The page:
Pics that Pique your interest
Took this pic of the street in front of my house in a Mumbai residential suburb with the DSLR. Was fairly surprised at how much greenery there is in the concrete jungle of Mumbai. In the top left part of the pic, you might be able to see building with white streaks all over it. These ugly streaks are almost a signature of housing societies in Mumbai. The streaks are from a treatment given to small cracks that let water seep in during the heavy monsoons rains. I’ve never understood why the societies don’t get the walls painted after the treatment.
I have always been puzzled by the multiplicity of numbers “Photographers” spew out when asked how they took a photo – “I took this pic at a exposure 1/30 sec and 5.6f using an ISO of 400” . Of course, as I can’t let my macho “Knows Photography” image suffer, I nod intelligently and change the topic :-).
When I have to take a difficult pic without flash indoors or at night (to capture the scene’s own lighting), I make a show of setting the manual mode on the Digicam, twiddling various knobs and buttons which change these numbers……….. and end up with an image that is shaken or is too dark 🙂
I got hold of a friend’s DSLR camera yesterday & decided to end my ignorance once and for all 🙂 I made a score of indoor shots of this vase with fake pink flowers among other things. Here’s what i learnt –
The pic on the right is shot in “Auto” mode. The camera fires off the flash because there’s not enough light in the room to get a good pic. The result is a bright image – but one in which the vase looks very “flattened”. This is because the scene is being blasted by a lot of light from quite close. The soft light and shadow areas that form in diffuse indoor lighting and create an effect of depth get lost. With the flash, sharp shadows of the object also fall on the wall if it’s close behind as in the pic above.
Getting a good indoor or night image without flash is relatively easy if you’re willing to lug around and whip out a tripod everytime you shoot pics. However, if you’re with a group, such behavior would usually be deemed extremely anti-social 🙂 Getting a good pic without getting booed for the tripod involves understanding & manipulating those Exposure, f number & ISO settings 🙂
Exposure is how long the camera allows light to fall on the digital camera’s sensor – usually expressed in fractions of a second. When there’s less light in the scene, the camera needs longer to collect enough light for a bright pic. However, the longer the exposure – the more likely it is that your hands will shake & blur the image. This phenomenon is largely statistical in nature apparantly & how “steady” you are with the camera has little bearing on it. Unless you have a good image stabilizer function in the camera or lens, odds are 50-50 that exposures longer than 1/30 of a second will have shake. Learn more about this here.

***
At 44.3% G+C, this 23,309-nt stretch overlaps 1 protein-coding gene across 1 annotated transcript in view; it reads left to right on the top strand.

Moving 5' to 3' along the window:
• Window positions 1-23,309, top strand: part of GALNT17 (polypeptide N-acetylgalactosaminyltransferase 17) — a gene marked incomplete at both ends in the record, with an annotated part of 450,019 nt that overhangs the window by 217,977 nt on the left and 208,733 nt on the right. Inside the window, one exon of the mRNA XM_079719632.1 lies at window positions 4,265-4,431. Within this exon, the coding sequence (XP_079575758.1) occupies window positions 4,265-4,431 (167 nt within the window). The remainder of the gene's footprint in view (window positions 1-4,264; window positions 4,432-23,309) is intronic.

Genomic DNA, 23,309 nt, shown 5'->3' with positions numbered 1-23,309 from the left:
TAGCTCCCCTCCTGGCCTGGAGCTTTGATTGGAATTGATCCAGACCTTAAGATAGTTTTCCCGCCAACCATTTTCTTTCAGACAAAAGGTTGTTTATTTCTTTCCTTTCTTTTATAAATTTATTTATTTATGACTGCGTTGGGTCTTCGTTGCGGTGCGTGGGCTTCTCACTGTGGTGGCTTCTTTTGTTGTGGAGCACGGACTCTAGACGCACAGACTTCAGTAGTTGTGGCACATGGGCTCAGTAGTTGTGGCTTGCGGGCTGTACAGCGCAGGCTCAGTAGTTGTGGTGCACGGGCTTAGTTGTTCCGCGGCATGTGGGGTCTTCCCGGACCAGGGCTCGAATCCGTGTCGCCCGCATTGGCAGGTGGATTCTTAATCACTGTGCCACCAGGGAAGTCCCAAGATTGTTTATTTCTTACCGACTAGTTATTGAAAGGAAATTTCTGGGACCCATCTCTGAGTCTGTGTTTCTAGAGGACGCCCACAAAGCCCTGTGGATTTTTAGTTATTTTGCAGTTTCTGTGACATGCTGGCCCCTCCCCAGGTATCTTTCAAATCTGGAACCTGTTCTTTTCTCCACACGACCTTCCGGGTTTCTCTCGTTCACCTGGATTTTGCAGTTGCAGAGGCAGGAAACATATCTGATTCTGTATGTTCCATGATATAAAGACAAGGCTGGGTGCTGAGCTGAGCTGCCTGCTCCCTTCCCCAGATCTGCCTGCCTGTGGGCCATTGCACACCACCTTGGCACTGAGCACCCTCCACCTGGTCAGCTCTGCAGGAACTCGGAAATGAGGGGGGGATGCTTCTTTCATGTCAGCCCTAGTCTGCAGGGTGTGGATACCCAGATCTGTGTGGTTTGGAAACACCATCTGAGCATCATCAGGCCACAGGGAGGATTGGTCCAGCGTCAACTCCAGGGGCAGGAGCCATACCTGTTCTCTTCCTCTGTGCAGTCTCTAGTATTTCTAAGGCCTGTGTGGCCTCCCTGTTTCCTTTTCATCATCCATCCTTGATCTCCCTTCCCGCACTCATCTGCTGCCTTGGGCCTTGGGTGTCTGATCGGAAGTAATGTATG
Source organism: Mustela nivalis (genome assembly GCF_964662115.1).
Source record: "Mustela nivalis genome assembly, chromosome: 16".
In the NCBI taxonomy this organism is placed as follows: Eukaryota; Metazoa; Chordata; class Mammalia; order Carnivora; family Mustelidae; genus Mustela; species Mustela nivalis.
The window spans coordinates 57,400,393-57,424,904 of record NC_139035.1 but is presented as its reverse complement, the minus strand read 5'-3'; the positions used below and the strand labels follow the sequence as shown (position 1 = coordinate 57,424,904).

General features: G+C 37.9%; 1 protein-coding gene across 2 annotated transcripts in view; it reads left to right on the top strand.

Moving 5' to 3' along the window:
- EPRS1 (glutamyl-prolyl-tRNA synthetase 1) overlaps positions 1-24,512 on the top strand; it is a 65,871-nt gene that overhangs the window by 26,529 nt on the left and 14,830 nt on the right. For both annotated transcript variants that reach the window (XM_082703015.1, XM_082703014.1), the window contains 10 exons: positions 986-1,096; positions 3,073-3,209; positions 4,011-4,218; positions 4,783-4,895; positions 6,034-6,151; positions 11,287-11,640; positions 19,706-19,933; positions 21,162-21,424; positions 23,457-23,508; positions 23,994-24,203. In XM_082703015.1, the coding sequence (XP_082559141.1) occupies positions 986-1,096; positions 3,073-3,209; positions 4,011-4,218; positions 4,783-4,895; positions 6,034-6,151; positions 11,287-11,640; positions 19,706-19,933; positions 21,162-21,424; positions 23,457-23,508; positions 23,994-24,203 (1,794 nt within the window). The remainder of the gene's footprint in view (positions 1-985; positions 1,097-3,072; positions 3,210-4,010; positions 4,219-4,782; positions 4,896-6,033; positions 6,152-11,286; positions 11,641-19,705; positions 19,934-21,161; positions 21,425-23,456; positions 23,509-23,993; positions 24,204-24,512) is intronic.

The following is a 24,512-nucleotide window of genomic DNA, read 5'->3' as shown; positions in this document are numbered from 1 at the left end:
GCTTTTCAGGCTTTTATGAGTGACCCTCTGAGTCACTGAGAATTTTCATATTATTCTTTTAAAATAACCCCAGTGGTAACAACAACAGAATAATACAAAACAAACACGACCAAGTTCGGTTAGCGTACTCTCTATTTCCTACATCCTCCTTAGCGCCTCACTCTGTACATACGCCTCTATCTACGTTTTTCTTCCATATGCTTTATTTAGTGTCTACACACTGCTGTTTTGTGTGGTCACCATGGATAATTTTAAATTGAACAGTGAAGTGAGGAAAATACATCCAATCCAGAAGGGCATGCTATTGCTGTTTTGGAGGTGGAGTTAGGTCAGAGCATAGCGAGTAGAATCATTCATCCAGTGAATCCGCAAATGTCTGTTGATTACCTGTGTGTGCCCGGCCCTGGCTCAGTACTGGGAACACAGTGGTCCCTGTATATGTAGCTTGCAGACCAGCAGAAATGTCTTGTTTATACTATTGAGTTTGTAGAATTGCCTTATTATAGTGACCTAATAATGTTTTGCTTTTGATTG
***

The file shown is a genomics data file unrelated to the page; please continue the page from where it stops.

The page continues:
The f number indicates how large is the hole (aperture) through which light falls on the sensor. Larger apertures (represented paradoxically by smaller f numbers) let more light fall on the sensor. Aperture Size also determines something called depth of field – this is how much of the scene in front & behind your main subject is also in focus. This becomes very important if you are taking close up shots.
You may have guessed by now that in the Auto mode, the camera senses how much light is it getting from the scene and adjusts the f number & exposure time automatically for a satisfactorially bright & non-shaken image. It turns on the flash if it finds that the exposure time even with the largest aperture is too long to avoid your hands shaking. That’s why you end up with either shaken or too dark images if you turn off the flash manually and shoot.
The way around this is to play with the ISO setting. The ISO number defines how sensitive the sensor is to light – higher numbers mean more sensitive. The more sensitive the sensor, the faster it can collect enough light to get a satisfactory image. Normally, cameras shoot at ISO 200 or at most at 400. If you set a higher ISO, you can use a shorter exposure time.
Thus, I shot the left hand image in natural ambient light of the room – by pushing up ISO to the 1600 setting. This allowed me to use an exposure time of 1/10 of a second at the largest aperture – giving reasonable odds of getting a non-shaken image. I use the manual P mode which allows you to choose between different combinations of f numbers & exposure times. The higher ISOs however can also make a picture look somewhat grainy as in my pic above.
So that’s what you need to know about photographic mumbo-jumbo 🙂
I came across many millet fields while trekking in Laddakh. Millet is the chief grain crop of Laddakhis. They cultivate it in the summer, irrigating their fields with meltwater from the mountain glaciers. The meltwater is brought down to the valleys by a series of irrigation channels, dug over centuries and painstakingly maintained. The person tasked with overseeing the irrigation system enjoys considerable importance in the village